• chain mail.
    • six spears of different types.
    • an axe-hammer with an iron handle.
  • Other items
    • a set of ten silver bowls that fit into one another, eight bowls are well preserved.
    • a pair of nielloed silver baptismal spoons inscribed with the names of Saulos and Paulos in Greek.
    • a large bronze hanging bowl decorated in enamel and millefiori.
    • a silver dish has a stamp dating it to the reign of Byzantine emperor Anastasius (r. 491-518). Other silver and bronze items came from the Mediterranean in more contemporary times.
    • a bard's lyre of maplewood contained in a beaver skin bag (traces of which remain).
    • a pair of drinking horns of aurochs decorated with silver gilt foil.
    • domestic items such as a cauldron with a suspension chain over 11 feet long;
    • the remains of textiles of many kinds;

Analysis

Although only trace human remains have been found, King Raedwald of East Anglia, the fourth bretwalda of England, who died at about the time of the burial, is the favourite candidate for who is buried in Mound 1. The proximity of Sutton Hoo to a royal centre of authority at Rendlesham (4 miles north-east) indicates a connection between Sutton Hoo and the East Anglia royal house. The amount and value of the treasures found is indicative of the owner's 'widespread connections' and appropriate for a king's burial.

Sutton Hoo is one of few comparable ship-burial sites found outside of Scandinavia. The burial, helmet and shield are virtually identical to those found at the Vendel Age burial sites of Vendel and Valsg�rde in Sweden suggesting very close ties to the royal dynasty of Sweden, the Scylfings of Beowulf. Another theory (Newton 1993) suggests that the Wuffinga dynasty was descended from the Wulfinga dynasty of Beowulf and Widsith, which also suggests Swedish, or rather Geatish, origins for the East Anglian dynasty (Newton 1993, see also Farrell 1972:272).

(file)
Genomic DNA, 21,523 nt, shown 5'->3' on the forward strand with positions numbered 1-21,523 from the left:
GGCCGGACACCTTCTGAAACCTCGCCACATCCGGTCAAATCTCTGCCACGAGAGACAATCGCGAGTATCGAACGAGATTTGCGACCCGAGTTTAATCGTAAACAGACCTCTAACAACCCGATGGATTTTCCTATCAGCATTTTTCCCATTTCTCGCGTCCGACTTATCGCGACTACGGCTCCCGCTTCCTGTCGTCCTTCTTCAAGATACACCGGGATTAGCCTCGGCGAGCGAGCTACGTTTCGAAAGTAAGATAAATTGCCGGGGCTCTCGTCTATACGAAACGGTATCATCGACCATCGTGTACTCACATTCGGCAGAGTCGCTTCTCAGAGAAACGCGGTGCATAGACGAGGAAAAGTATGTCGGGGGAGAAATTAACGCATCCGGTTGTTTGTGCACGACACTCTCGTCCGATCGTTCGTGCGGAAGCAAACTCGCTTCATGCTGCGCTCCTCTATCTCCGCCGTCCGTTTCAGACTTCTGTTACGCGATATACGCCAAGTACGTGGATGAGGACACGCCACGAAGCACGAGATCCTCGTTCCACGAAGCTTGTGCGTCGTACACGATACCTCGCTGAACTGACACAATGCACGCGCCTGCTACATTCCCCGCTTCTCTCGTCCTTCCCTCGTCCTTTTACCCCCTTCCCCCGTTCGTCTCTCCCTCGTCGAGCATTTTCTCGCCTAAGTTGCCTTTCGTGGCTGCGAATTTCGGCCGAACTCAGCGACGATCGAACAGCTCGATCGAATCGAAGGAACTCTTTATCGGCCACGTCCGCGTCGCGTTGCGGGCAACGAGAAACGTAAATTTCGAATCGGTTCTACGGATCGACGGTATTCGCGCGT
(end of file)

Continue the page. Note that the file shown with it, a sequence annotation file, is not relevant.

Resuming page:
Archaeologists connected with the site theorize that Christianity was beginning to make itself felt and high caste pagans responded with ever more elaborate pagan rituals. Cremation was now adopted, in defiance of Christian practice, leading up to the royal ship burial. Although he was accompanied by objects of Christian significance, his burial may have been attended by human sacrifice.

The Sutton Hoo legend - excavation

In addition to its great importance as an archaeological site, Sutton Hoo has captured the imagination of the general public due to the legend surrounding the discovery of the ship-burial under Mound 1.

In 1938, Mrs Edith May Pretty was the landowner for the Sutton Hoo site. Her home had an imposing view down the hill towards the mounds, and she had often wondered what these strange, rabbit infested, mounds were. One night, she had a vivid dream in which she saw images of a funereal procession and of great treasures buried under what is now known as Mound 1. She made contact with a local archaeologist, Basil Brown, and took him down to the site, suggesting he start digging at Mound 1. However, that mound showed obvious signs of disturbance, leading Mr Brown to suspect that it had been robbed and that there would be nothing of interest left beneath it. Instead, he started work on Mounds 3, 2 and, finally, 4 over the course of 1938. These excavations did reveal interesting treasures, but the mounds had been robbed and nothing exceptional was found.